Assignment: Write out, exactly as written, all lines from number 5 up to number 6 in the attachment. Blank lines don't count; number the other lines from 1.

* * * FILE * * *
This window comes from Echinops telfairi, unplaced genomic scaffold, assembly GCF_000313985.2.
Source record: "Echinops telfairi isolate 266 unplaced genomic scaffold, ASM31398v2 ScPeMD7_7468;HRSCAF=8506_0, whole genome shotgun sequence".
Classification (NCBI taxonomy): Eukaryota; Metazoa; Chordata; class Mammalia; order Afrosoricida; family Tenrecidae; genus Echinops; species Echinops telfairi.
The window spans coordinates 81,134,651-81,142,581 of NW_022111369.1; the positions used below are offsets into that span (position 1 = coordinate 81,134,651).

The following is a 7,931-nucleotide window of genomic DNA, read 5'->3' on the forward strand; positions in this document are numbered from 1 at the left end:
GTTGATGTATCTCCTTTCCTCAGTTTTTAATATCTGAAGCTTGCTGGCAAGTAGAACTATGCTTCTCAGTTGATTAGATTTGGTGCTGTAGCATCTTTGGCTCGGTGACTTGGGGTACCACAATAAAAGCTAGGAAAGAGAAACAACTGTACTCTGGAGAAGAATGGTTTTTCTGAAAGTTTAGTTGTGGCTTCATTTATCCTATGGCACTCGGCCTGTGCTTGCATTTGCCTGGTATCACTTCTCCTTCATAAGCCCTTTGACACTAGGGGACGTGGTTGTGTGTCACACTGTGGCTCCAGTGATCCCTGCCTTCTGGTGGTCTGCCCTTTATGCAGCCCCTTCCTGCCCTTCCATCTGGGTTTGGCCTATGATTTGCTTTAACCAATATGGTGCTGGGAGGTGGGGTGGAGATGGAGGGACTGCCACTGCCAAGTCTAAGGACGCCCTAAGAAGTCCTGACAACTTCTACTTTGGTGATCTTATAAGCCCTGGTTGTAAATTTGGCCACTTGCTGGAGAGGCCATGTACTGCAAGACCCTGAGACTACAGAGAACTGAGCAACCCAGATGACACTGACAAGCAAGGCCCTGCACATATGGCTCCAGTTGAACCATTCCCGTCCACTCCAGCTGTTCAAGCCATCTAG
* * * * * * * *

The following is a 7,931-nucleotide window of genomic DNA, read 5'->3' on the forward strand; positions in this document are numbered from 1 at the left end:
GTTGATGTATCTCCTTTCCTCAGTTTTTAATATCTGAAGCTTGCTGGCAAGTAGAACTATGCTTCTCAGTTGATTAGATTTGGTGCTGTAGCATCTTTGGCTCGGTGACTTGGGGTACCACAATAAAAGCTAGGAAAGAGAAACAACTGTACTCTGGAGAAGAATGGTTTTTCTGAAAGTTTAGTTGTGGCTTCATTTATCCTATGGCACTCGGCCTGTGCTTGCATTTGCCTGGTATCACTTCTCCTTCATAAGCCCTTTGACACTAGGGGACGTGGTTGTGTGTCACACTGTGGCTCCAGTGATCCCTGCCTTCTGGTGGTCTGCCCTTTATGCAGCCCCTTCCTGCCCTTCCATCTGGGTTTGGCCTATGATTTGCTTTAACCAATATGGTGCTGGGAGGTGGGGTGGAGATGGAGGGACTGCCACTGCCAAGTCTAAGGACGCCCTAAGAAGTCCTGACAACTTCTACTTTGGTGATCTTATAAGCCCTGGTTGTAAATTTGGCCACTTGCTGGAGAGGCCATGTACTGCAAGACCCTGAGACTACAGAGAACTGAGCAACCCAGATGACACTGACAAGCAAGGCCCTGCACATATGGCTCCAGTTGAACCATTCCCGTCCACTCCAGCTGTTCAAGCCATCTAG